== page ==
House Legislation Targets Social Media Platforms That Allow Terrorist Accounts

Hamas (Emmanuel Dunand/AFP via Getty Images)
March 29, 2022

A new piece of House legislation would mandate that social media platforms remove terrorist organizations and their supporters or face a $50,000 fine for every infraction.

The No Publicity for Terrorists Act, spearheaded by Rep. Madison Cawthorn (R., N.C.), is a bid by Republican lawmakers to crack down on the use of social media by terrorist sympathizers, groups, and countries known to promote extremist organizations.

Cawthorn, who wrote the bill with Rep. Bob Good (R., Va.), said social media companies have moved in recent years to ban big name conservative voices, most notably former president Donald Trump, but continue to give terrorists a platform to promote radical ideologies. The bill is aimed at holding these companies accountable for what Cawthorn described as their double standard in enforcing community guidelines.

"Big Tech is scared to death of a MAGA reemergence in America. They know they won’t win the argument on policy or politics, so they have moved to silence, deplatform, and ban prominent conservative voices, including President Donald Trump," Cawthorn told the Washington Free Beacon. "It shows their outrageous bias: They claim President Trump is a danger to public discourse, but allow terrorist organizations, hate groups, and dictators to remain on their platforms? My legislation holds them accountable for their assault on conservatives and exposes their outrageous double standard."

Major platforms from Twitter to Facebook have long faced scrutiny on Capitol Hill for allowing their social sites to be used by extremist groups that promote violence against the United States, Israel, and other American allies.

While companies such as Twitter have moved to ban accounts belonging to the Hamas and Hezbollah terror groups, both of which are designated by the U.S. government, there remain scores of accounts that promote violent rhetoric and advocate various regional terror groups. Iran’s supreme leader Ali Khamenei, for example, has an active account that routinely encourages violence against Israel and threatens U.S. interests in the Middle East. Facebook, too, has been embroiled in multiple scandals in which terrorist factions have used the platform to promote Jew hatred and violence.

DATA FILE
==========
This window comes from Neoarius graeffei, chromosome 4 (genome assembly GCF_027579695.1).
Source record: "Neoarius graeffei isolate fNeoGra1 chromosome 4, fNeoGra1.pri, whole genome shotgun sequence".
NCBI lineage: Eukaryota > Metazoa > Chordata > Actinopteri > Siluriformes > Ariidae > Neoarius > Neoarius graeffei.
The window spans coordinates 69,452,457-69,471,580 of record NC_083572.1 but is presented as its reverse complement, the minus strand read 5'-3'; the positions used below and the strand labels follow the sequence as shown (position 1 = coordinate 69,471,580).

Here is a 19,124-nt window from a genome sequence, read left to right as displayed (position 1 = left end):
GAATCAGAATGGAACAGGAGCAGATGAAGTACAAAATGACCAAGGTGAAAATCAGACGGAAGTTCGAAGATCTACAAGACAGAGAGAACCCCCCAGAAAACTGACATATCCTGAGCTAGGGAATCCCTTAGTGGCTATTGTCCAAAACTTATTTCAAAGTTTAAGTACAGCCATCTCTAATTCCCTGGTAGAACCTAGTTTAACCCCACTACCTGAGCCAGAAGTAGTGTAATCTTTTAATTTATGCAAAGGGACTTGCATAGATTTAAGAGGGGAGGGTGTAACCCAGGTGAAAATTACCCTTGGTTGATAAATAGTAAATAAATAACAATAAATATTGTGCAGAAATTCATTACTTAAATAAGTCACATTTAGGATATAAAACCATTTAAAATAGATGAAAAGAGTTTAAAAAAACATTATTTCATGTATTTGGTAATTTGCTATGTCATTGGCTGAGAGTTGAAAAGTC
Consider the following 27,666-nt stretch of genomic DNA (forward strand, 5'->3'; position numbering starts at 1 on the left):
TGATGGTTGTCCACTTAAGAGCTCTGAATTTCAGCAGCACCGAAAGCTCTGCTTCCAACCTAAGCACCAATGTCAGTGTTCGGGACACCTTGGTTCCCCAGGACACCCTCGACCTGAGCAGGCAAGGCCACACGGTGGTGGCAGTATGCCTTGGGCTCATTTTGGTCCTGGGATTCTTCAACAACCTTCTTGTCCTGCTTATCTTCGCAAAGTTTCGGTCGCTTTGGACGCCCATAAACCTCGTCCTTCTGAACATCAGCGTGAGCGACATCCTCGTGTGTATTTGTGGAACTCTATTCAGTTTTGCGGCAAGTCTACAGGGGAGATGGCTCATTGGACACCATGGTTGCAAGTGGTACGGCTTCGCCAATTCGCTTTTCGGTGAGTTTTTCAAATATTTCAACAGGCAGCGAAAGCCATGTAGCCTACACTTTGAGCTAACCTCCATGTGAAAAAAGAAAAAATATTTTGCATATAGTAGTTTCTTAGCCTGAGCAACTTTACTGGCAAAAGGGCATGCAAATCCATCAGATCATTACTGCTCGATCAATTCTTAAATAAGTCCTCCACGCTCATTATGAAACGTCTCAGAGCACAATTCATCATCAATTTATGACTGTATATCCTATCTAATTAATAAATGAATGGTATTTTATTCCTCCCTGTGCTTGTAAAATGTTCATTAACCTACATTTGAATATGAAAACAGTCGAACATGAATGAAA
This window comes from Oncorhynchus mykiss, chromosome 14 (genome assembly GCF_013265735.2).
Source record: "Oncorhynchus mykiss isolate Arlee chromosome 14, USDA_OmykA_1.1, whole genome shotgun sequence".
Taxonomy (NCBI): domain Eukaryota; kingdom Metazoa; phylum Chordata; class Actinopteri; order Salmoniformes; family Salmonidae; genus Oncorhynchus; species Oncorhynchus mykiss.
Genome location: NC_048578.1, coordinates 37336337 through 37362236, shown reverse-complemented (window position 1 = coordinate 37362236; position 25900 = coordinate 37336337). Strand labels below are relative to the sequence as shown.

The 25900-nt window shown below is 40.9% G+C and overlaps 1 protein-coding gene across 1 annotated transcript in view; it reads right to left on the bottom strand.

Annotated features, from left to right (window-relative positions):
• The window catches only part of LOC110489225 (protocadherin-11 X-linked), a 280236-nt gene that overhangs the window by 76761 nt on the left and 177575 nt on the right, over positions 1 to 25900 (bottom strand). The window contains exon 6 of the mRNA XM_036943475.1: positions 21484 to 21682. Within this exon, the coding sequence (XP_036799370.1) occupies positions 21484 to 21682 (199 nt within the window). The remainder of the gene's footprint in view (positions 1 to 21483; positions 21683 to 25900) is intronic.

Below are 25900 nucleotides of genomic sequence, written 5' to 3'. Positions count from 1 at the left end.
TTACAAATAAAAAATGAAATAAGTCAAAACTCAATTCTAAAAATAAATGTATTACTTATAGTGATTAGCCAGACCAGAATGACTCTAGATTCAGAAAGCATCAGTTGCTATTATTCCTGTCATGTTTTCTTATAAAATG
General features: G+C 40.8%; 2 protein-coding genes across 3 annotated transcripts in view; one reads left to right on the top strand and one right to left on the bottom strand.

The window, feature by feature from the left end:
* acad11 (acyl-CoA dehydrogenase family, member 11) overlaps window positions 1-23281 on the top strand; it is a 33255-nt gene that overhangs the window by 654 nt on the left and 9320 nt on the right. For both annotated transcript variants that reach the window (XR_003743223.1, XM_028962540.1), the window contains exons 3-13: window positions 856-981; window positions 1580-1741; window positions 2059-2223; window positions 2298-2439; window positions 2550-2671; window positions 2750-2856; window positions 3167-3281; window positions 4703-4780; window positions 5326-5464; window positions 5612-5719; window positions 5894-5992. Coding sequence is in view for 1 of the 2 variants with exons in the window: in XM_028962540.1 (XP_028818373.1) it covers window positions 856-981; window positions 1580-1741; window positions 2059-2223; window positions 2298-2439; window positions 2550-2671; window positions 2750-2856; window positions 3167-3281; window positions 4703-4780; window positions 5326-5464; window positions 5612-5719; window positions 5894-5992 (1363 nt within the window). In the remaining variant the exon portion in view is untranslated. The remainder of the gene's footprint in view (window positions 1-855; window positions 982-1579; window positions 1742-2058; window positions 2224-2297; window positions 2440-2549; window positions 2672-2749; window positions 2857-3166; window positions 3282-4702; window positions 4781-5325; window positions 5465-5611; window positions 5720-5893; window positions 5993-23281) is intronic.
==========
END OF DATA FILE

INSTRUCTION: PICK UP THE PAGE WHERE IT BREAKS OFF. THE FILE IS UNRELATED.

The bill would amend federal law to mandate that social media companies in particular police their platforms and remove any account promoting extremist rhetoric. The account or accounts would have to be removed within 24 hours of being discovered, according to the bill. If a social media company knows of an extremist account and does not remove it within this time period, it would face a $50,000 civil fine. This includes accounts that are linked to or maintained by designated terror groups.

With Democrats in control of the House, it is unlikely the bill will be able to garner the support needed to advance. If Republicans retake the majority, however, legislation of this nature is likely to be a chief priority. Since Twitter banned Trump, Republicans have been highly critical of social media platforms, accusing them of bias and silencing prominent conservative voices.

"There is no excuse or justification for Big Tech to give known terrorists a dangerous platform," Good said in a statement. "This is especially egregious given Big Tech’s track record of regularly and unjustifiably censoring conservative voices like President Trump, and Members of Congress."

The proposed law is written to include large social media companies such as Twitter and smaller, less popular ones.

Additionally, executives at social media companies that are required to file quarterly reports with the U.S. Securities and Exchange Commission could face fines or prison time if they do not comply with the proposed law.